Music, truly, is food for the soul. It was a heavily stunning sight in 2016 when 65,000 people at a Green Day concert sang along to the Bohemian Rhapsody in unison . As a major part of the tour for their Revolution Radio album, the Green Day guys shared the video on their Youtube channel as an impromptu tribute to Freddie Mercury.
Hyde Park, London, literally shook on its heels when the massive crowd applauded themselves after pulling off the six-minute, soul-shaking song. They sang to an empty stage, but they found joy in one another’s voices.
Anyone who doesn’t know about that song has got to listen to it now. If you’re do know about it but you’re not a fan, try listening to it again. It calls out to a person’s deepest emotions and clearly portrays the trials and tribulations we all go through at some point in their lives.
Forever in our hearts…
Released in 1975 by the British rock band, Queen, the song has gone down in history as one of the most powerful sounds ever created. It doesn’t belong to one genre of music, but it slides out from Ballard into Guitar, from Guitar into Opera, from Opera into Hard rock, and just literally pulls at the different musical strings of the human soul.
27 years after his death, Freddie Mercury, leader of the British rock band, Queen, and writer of the Bohemian Rhapsody, is still shaking the world and opening hearts .
A comment on the Youtube video read: “…the most poignant moment for me was when I full screened the video to get the full HD experience and while they were singing. Look at the sky, it’s almost like Freddie Mercury was there, in the clouds, taking this all in.”
“It’s just so emotional because all those thousands of people who don’t know each other are just unified by music.”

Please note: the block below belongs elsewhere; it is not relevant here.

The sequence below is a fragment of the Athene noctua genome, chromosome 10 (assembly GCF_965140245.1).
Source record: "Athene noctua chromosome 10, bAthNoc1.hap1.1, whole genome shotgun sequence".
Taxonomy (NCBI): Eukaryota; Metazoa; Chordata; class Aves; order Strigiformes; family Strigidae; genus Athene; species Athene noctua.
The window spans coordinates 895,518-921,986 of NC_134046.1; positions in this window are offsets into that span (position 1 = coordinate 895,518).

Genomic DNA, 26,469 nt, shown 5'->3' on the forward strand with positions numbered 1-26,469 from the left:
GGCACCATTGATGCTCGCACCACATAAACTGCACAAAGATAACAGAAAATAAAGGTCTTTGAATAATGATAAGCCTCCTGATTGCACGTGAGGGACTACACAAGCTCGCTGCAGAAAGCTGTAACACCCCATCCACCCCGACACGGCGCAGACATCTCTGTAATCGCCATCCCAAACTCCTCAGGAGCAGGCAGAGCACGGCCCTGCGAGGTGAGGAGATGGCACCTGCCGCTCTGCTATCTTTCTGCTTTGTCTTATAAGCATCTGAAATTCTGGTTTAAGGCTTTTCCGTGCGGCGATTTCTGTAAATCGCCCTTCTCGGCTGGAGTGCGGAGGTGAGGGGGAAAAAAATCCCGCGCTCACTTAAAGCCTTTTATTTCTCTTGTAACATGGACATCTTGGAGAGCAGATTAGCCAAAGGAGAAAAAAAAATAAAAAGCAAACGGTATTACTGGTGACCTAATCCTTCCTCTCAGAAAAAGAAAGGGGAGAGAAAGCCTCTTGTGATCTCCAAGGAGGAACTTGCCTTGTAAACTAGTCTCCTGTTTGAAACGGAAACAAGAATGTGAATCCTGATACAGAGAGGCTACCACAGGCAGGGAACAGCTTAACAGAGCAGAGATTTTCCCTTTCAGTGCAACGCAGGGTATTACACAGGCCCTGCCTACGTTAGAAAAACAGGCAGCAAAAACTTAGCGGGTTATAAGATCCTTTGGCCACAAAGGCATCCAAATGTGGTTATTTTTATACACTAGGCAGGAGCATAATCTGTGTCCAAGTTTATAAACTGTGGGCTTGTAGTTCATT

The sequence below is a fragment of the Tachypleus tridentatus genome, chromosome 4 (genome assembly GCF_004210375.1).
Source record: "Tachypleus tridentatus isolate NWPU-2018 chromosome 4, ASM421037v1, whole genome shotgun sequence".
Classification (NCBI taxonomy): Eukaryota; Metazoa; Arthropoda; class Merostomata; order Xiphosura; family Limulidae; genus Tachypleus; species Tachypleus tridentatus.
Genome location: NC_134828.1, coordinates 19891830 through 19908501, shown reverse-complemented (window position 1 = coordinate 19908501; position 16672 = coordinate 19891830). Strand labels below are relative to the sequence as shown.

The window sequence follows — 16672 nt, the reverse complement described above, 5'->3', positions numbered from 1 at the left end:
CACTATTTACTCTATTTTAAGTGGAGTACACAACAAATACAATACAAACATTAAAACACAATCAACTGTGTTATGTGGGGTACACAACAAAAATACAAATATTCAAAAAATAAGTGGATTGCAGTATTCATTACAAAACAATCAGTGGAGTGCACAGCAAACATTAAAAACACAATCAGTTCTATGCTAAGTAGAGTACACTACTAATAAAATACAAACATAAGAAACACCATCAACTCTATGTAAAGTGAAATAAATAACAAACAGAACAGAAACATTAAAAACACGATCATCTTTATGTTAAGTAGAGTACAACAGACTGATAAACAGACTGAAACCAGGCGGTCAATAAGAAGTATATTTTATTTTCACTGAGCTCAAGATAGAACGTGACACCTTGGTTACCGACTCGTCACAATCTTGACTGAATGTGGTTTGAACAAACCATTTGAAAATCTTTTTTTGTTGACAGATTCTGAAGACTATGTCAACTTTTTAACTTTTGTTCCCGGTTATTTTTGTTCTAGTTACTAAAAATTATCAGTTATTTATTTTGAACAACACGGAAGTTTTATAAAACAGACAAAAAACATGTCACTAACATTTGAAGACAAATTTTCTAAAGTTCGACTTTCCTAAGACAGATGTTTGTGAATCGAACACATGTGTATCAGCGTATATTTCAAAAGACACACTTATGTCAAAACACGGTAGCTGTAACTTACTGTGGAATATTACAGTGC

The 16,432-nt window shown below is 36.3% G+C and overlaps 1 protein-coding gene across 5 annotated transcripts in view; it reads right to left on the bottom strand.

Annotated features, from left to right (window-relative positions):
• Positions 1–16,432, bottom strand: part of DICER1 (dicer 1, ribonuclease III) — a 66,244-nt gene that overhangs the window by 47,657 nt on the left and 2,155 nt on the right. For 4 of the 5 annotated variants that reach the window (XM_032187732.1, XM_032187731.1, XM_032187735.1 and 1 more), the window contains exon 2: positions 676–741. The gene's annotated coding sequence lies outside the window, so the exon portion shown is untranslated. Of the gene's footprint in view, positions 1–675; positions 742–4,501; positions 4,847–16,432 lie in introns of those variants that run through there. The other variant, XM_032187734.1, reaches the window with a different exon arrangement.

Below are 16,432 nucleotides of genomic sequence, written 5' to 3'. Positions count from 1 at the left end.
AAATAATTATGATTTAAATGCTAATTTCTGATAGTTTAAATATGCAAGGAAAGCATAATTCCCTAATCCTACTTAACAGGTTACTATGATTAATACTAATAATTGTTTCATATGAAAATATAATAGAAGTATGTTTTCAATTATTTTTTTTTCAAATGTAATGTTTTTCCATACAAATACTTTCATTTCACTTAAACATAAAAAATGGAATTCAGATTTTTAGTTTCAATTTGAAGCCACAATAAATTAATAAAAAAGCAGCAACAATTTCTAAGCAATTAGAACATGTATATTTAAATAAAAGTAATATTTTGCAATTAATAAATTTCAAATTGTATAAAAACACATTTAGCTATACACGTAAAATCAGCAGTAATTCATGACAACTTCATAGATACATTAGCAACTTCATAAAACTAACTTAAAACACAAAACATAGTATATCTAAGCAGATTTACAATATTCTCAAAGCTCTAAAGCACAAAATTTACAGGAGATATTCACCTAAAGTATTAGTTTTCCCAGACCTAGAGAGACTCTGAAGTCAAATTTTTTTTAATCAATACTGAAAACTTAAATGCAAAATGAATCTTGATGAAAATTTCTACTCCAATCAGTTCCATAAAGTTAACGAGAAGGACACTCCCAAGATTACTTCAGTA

Truly, it did seem like they were all looking up at Freddie.
The band never really explained the true meaning of the song. It’s like a smorgasbord of emotions, with confusion, nonchalance, realization, regret, anger, sorrow, resignation, and other feelings on full display.
Is this the real life?
Is this just fantasy?
Caught in a landslide
No escape from reality
Open your eyes
Look up to the skies and see
I’m just a poor boy, I need no sympathy
Because I’m easy come, easy go
A little high, little low
Anyway the wind blows, doesn’t really matter to me, to me
To understand the song, immerse your life situation into it
Understanding the true meaning of the song is a tough task. Freddie himself once told everyone to tag their own meanings to the song.
“It’s one of those songs which has such a fantasy feel about it,” he said. “I think people should just listen to it, think about it, and then make up their own minds as to what it says to them. Bohemian Rhapsody didn’t just come out of thin air. I did a bit of research although it was tongue-in-cheek and mock opera. Why not?”
The song was written by Freddie at a critical time in his life. He was going through so many problems and was dealing with powerfully conflicting emotions. Freddie suffered from the guilt of cheating on his partner, and also trepidation for the judgment the society would pass on him when he comes out as bisexual. He tried to be nonchalant, and then the anger took over. He suddenly got afraid, and finally, he resigned himself to fate .
After receiving a Metacritic rating of 72 and the title of U.K’s third-best-selling single, being sung by 65,000 people in perfect unison (most of whom hadn’t even born at time of its release), and standing as one of the most emotional songs of all time, the Bohemian Rhapsody will continue to live on.